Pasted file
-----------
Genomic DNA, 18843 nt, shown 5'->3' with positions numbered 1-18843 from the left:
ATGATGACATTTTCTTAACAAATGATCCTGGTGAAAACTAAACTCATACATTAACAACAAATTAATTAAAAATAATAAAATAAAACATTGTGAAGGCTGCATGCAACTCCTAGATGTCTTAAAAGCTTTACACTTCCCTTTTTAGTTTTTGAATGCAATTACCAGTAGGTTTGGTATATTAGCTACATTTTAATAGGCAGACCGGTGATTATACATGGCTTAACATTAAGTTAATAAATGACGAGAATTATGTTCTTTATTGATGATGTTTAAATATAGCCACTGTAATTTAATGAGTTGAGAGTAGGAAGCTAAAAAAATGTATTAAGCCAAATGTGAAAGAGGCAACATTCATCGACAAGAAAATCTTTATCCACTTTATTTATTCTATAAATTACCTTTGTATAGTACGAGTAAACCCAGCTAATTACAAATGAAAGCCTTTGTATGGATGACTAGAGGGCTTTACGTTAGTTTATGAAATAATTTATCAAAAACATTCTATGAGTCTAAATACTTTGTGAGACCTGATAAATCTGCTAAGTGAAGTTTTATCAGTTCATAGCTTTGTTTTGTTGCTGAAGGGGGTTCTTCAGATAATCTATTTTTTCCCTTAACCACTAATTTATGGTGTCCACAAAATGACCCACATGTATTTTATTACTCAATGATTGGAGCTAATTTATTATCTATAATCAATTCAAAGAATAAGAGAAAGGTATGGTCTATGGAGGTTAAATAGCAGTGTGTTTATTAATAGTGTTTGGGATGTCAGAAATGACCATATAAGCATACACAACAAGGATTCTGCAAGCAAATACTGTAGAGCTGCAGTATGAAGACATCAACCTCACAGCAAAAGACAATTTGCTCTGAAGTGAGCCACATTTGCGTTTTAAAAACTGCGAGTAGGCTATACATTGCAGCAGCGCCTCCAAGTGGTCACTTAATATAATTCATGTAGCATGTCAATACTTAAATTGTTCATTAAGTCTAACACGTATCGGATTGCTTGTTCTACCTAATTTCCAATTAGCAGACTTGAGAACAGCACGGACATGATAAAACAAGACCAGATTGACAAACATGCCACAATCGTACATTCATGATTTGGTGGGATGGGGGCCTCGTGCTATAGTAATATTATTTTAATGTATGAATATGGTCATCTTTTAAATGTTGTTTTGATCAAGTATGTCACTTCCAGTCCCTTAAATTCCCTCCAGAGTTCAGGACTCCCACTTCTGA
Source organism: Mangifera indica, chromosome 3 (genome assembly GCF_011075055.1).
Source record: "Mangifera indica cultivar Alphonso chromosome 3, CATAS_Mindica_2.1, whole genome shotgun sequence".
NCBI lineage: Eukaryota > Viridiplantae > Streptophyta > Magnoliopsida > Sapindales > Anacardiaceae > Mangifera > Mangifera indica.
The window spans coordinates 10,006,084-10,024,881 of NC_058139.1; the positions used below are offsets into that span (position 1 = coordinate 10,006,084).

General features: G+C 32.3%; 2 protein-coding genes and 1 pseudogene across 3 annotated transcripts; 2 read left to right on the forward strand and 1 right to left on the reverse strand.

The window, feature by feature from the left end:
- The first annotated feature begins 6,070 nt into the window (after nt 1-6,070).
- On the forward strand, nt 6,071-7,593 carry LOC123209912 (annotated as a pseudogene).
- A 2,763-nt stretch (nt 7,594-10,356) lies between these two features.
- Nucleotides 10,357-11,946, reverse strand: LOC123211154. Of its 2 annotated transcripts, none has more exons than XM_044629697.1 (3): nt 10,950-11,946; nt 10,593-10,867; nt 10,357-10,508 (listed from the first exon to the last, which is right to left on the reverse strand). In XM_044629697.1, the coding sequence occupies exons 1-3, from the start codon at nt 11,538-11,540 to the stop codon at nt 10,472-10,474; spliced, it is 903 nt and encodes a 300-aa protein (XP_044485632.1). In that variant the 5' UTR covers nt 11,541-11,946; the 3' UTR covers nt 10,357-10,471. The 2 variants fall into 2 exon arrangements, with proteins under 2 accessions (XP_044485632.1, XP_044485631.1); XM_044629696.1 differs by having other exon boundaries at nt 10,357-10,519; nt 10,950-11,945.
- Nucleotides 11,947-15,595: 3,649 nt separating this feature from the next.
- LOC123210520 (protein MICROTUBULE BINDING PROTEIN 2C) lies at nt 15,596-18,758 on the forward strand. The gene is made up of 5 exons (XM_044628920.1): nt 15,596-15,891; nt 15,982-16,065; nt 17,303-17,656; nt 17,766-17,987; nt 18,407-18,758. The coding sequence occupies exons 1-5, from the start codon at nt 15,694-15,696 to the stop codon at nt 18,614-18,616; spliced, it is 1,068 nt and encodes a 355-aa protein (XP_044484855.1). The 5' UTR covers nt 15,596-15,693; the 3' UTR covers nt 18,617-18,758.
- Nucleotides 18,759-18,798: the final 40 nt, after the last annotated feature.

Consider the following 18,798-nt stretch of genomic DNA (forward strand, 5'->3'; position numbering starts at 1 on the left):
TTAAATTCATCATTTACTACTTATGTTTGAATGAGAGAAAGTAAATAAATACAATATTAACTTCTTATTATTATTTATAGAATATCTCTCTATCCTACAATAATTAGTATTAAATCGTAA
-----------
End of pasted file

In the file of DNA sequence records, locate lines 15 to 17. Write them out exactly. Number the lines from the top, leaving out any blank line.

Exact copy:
- Nucleotides 18,759-18,798: the final 40 nt, after the last annotated feature.

Consider the following 18,798-nt stretch of genomic DNA (forward strand, 5'->3'; position numbering starts at 1 on the left):
TTAAATTCATCATTTACTACTTATGTTTGAATGAGAGAAAGTAAATAAATACAATATTAACTTCTTATTATTATTTATAGAATATCTCTCTATCCTACAATAATTAGTATTAAATCGTAA